AGM and talk Ancient Woodland and Trees 18th Oct 2019

We welcome Hugh Milner to tell us about our wonderful Ancient Woodlands and trees on Friday 18th October. Sympathetic management of ancient woodland can create ecological impact, enhance biodiversity and benefit ancient trees. All welcome, Froyle Village Hall doors open 6.30pm, AGM starts at 7pm, talk starts 7.30pm, entrance free for members, £3 non-members, teas and coffee.

Hugh worked for many years at nearby Alice Holt for the Forestry Commission as Head Forester. He says ancient woods have been his passion for nearly 30 years, quite a transformation from his commercial career. Hugh has visited some of the woodlands in Froyle, many of which are SINCs (Site of Importance for Nature Conservation), see map.

Think of an ancient tree and words that might come to mind are gnarled, knobbly, huge, bent and hollow. These sorts of characteristics are just as important as the actual age of the tree. The Ancient Tree Forum has information about the descriptions of old trees, whether they are Ancient, Veteran, Heritage, Notable or Champion. All support a wide range of wildlife including fungi, invertebrate, lichens and birds. They are irreplaceable in our lifetime.

A 1771 survey of woodlands and coppices on sundry estates in Froyle can be viewed at the Hampshire Record Office, reference 49M68/172 or download .pdf (5MB). Locally there are no trees in Froyle mentioned in the Woodland Trust’s inventory. The nearest are the Yew in Bentley churchyard, girth 3.97m and the Neatham Manor Oak, girth 9.08m. It would be brilliant to find trees in Froyle that could be added to this national inventory.

 

2nd Oct update: Please note there is a change of speaker as Jon Stokes is unavailable.

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Pond dipping Froyle 11th August 2019

Family fun –join us for a 1h dipping session on Sunday 11th August to see what underwater creatures we can find in the wildlife pond near Gid Lane, Upper Froyle (see location plan).  Children will need to be accompanied by a responsible adult.  All equipment will be provided and numbers are limited so it is essential to book by emailing info@froylewildlife.co.uk, stating preference for 1.30pm or 2.30pm session.

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Walk at Old Winchester Hill 7th August 2019

Join us for an afternoon walk 2pm on Wednesday 7th August 2019 at Old Winchester Hill, National Nature Reserve for flowers, views and butterflies. Most of our 3 mile, 2h route along the hilltop is relatively flat but it should be worthwhile to descend the steep ‘south slope’ where the chalkhill blue can sometimes be seen in huge numbers on sunny days. The flower rich grasslands have developed on the thin chalky soils that are low in nutrients, and prevent vigorous species from dominating the finer herbs.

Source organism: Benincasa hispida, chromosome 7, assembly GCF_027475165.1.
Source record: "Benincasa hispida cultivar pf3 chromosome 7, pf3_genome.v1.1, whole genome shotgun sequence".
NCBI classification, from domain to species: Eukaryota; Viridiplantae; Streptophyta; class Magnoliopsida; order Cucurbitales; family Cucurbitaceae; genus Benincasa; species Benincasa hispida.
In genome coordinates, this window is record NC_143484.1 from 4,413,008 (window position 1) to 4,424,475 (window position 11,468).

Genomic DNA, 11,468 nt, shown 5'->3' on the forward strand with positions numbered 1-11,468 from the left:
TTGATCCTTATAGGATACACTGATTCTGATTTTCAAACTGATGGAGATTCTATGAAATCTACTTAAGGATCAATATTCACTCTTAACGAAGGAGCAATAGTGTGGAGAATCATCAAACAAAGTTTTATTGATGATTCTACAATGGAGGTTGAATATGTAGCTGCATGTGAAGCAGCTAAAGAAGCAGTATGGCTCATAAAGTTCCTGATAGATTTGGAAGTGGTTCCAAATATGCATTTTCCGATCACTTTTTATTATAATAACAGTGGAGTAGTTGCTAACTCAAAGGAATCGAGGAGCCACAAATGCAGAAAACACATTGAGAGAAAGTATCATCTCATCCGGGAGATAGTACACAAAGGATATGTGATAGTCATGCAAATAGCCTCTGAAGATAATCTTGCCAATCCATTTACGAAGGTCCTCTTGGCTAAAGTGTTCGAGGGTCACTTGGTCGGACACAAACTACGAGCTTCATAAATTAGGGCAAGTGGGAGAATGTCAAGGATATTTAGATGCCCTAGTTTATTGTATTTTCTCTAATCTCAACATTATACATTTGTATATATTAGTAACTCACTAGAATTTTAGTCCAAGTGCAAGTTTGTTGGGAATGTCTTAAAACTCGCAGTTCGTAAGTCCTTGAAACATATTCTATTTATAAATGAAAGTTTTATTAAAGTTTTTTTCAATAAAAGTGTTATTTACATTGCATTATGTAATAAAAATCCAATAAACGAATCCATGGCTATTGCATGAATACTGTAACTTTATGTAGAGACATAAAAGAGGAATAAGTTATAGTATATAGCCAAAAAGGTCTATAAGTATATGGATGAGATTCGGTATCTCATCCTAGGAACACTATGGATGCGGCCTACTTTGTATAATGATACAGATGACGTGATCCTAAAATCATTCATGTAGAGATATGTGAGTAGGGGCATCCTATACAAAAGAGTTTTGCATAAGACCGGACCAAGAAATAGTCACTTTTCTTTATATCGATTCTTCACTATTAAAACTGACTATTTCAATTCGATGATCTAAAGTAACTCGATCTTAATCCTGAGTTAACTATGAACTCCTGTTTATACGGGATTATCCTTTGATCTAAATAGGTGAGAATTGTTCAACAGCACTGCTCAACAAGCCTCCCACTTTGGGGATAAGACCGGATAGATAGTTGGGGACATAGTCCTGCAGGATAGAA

Meet 2pm at the public car park OS Grid ref SU646213, about 2km south of West Meon or share lifts from Froyle Village Hall leaving at 1.20pm. For more information about this NNR, a leaflet can be downloaded as a .pdf from Natural England.

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‘Drop-in’ at wildlife pond, Froyle 7th July 2019

Call in between 10am and 4pm on Sunday 7th July to visit the wildlife pond and meadow, near Gid Lane, Upper Froyle (see location map).  There should be plenty to see especially if it’s a sunny day.

Members of Froyle Wildlife will be on hand to assist with identification of wildflowers, dragonflies’ and butterflies.  Species to look out for include; knapweed, lady’s bedstraw, rough hawkbit, self heal, purple loosestrife, water figwort and bird’s-foot trefoil.  Last year emperor and four-spotted chaser dragonflies and meadow brown, large skipper and marbled white butterflies amongst others were on the wing.  Do pop in and see what you can spot.

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Walk at Noar Hill SSSI 26th June 2019

Join us for a walk on Wednesday 26th June 10am at Noar Hill SSSI when we hope to see at least 4 species of wild orchid.  This 20 hectare nature reserve, managed by Hampshire Wildlife Trust, was originally formed by medieval chalk workings.  Over hundreds of years the mounds and hollows were colonised by a great variety of beautiful chalk downland flowers now rare in the wider countryside.  Many species enjoy the micro climates amongst the undulations with over 30 butterfly species recorded.

Meet there 10am or preferably share lifts from Froyle Village Hall leaving at 9.30am. as there is very limited roadside parking, OS grid reference SU737321 near Charity Farm.

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Woodland coppice walk 27th April 2019

Join Mark Howard, hurdle maker for a Spring walk through Coppice Woodland near Crondall on Saturday 27th April at 4.30pm. Appreciate the benefits of traditional woodland management and hedge laying to wildlife. Please let us know if you plan to come along (by email to info@froylewildlife.co.uk) so that we have an idea of numbers.